Last night, Rep. Michele Bachmann (R-MN) became the first presidential candidate to sign a maximalist socially conservative pledge that, among other things, calls for “all forms of pornography” to be banned. In other words, yesterday marks the day when Bachmann added the First Amendment to the long list of constitutional provisions she despises.
The right to express yourself — whether erotically or otherwise — is one of the most fundamental rights enshrined in our Constitution. As the Supreme Court explained nearly 40 years ago, only the most “patently offensive” erotic expression that is utterly lacking in any “serious literary, artistic, political, or scientific value” can be banned without violating the First Amendment.
Moreover, there is very real danger in allowing Bachmann to ban a certain kind of expression simply because it bothers her. Des Moines school officials were bothered by opposition to the Vietnam war, so they banned the most quiet and unintrusive protest of one of America’s greatest mistakes. The Wilson Administration was bothered by opposition to World War I, so it banned that opposition as well. Postal Inspector Anthony Comstock waged war on art and literature that he found bothersome, combing through American’s mail to root out literature anyone might find the least bit titillating. It is virtually impossible to draw principled lined between art and mere vulgarity, and so our Constitution does not leave this choice up to the whims of government officials.
Bachmann, however, clearly believes the entire Constitution should be read according to her most uninformed whims. Bachmann suggested Census forms are unconstitutional. She supports stripping federal judges of their power to hear marriage equality cases in order to prevent the Constitution’s guarantee of equal protection of the law from being extended to gay people. Bachmann even invited two radical tenthers who believe that everything from Social Security to the federal highway system to the 17th Amendment to the Constitution are unconstitutional to lecture her fellow lawmakers on what the Constitution requires. (Yes, you read that right, one of Bachmann’s constitutional role models believes that part of the Constitution is unconstitutional.)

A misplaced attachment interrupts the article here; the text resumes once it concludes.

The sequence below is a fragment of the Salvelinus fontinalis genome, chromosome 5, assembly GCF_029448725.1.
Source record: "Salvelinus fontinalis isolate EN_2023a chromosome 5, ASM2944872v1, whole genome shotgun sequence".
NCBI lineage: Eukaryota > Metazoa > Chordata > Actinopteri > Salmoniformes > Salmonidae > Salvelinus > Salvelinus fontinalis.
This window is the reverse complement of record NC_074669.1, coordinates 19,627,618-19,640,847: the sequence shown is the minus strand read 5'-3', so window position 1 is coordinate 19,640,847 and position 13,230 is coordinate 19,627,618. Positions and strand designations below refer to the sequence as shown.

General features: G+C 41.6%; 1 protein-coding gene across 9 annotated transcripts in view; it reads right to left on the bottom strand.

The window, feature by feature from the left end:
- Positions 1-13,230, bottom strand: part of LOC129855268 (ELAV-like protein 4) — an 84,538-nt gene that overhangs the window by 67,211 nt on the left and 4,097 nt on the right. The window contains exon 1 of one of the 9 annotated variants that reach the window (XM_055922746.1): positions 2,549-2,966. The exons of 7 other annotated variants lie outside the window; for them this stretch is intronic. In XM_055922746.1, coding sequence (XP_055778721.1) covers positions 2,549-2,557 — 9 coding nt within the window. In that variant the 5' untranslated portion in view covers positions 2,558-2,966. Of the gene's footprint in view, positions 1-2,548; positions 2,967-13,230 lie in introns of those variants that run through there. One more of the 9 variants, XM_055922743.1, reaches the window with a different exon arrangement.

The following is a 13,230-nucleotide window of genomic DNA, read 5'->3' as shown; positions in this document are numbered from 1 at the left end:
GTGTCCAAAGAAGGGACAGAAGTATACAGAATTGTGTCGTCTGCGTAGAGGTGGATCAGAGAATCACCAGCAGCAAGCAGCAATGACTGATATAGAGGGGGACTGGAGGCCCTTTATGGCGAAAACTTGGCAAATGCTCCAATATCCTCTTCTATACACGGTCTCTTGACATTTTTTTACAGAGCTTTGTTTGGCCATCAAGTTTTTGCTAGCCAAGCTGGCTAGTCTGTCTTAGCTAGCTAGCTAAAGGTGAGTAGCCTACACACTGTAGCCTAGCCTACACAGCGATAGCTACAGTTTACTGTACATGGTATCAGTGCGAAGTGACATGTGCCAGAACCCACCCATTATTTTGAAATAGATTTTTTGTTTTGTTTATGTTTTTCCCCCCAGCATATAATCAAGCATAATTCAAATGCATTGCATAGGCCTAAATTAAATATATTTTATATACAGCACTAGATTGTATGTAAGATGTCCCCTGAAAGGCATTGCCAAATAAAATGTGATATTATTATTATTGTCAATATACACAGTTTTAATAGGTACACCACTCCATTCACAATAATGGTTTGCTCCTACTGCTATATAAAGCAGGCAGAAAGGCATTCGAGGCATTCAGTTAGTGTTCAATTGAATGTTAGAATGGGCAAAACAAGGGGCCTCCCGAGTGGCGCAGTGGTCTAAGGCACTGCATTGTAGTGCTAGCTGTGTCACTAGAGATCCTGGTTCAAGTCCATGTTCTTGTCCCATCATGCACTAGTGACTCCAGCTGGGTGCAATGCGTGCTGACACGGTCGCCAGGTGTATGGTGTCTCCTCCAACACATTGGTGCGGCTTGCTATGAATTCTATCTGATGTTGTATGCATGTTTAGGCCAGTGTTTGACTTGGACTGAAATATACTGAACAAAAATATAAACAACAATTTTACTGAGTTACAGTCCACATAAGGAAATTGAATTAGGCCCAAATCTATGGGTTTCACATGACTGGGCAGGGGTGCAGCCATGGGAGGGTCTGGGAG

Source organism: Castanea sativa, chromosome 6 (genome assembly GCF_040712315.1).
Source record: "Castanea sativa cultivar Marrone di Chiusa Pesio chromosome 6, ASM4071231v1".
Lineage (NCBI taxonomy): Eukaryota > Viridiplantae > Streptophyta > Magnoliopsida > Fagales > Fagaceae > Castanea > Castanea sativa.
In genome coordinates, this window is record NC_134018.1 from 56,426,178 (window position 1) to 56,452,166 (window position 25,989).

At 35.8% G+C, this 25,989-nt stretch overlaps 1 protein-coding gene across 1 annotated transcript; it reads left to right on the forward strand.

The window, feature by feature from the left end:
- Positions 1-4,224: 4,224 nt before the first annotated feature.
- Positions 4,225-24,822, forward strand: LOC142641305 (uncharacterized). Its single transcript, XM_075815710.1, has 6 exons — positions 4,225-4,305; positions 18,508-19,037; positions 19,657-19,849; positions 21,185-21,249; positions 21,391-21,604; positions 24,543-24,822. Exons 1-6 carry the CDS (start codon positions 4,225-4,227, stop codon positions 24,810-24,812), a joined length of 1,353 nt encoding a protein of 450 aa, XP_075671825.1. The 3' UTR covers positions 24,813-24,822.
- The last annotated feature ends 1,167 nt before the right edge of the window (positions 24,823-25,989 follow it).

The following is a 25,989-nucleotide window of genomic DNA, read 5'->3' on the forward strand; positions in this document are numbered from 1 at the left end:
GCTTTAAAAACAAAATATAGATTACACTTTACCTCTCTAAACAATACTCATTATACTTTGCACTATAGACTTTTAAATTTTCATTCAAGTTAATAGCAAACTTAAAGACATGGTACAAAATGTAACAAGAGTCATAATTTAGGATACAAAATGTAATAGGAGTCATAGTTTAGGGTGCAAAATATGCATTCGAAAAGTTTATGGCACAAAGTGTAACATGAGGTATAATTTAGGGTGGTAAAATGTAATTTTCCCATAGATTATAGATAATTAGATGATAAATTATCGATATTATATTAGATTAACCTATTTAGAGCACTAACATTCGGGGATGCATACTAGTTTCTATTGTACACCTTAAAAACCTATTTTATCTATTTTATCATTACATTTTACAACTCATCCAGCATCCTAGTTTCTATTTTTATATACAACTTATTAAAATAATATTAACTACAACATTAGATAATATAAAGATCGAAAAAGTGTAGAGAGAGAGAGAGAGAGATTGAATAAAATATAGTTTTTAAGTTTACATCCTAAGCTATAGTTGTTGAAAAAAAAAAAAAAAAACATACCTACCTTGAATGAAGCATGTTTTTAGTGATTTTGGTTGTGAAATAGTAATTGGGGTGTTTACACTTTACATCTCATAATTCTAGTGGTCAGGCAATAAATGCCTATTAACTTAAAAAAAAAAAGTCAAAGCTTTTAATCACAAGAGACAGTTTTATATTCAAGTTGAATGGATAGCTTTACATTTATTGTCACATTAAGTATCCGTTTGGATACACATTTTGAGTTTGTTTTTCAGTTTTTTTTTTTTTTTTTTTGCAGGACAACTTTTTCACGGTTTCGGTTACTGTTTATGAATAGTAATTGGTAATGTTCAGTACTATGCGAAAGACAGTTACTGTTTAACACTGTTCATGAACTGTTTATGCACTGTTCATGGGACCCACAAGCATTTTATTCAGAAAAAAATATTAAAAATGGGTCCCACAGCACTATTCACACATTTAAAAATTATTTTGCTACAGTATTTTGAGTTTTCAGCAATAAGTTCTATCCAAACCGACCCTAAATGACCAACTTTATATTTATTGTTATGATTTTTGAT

In the end, it is difficult to read Bachmann’s agenda as anything less than a mission to replace the entire Constitution with her own selfish desires. If Bachmann thinks Social Security should be repealed or that the Census should use different forms, then she should introduce legislation that will do so and try to get it passed, but Bachmann is simply wrong to pretend that the Constitution says whatever she wants it to say.
In response to the controversy caused by this pledge, the group which authored it is now claiming that they only want to ban forced participation in pornography and not all pornography. Because this new position is not consistent with the text of their pledge, it is unclear whether Bachmann shares their new, more narrow view, or whether she pledges to obey the anti-porn pledge as it was originally written.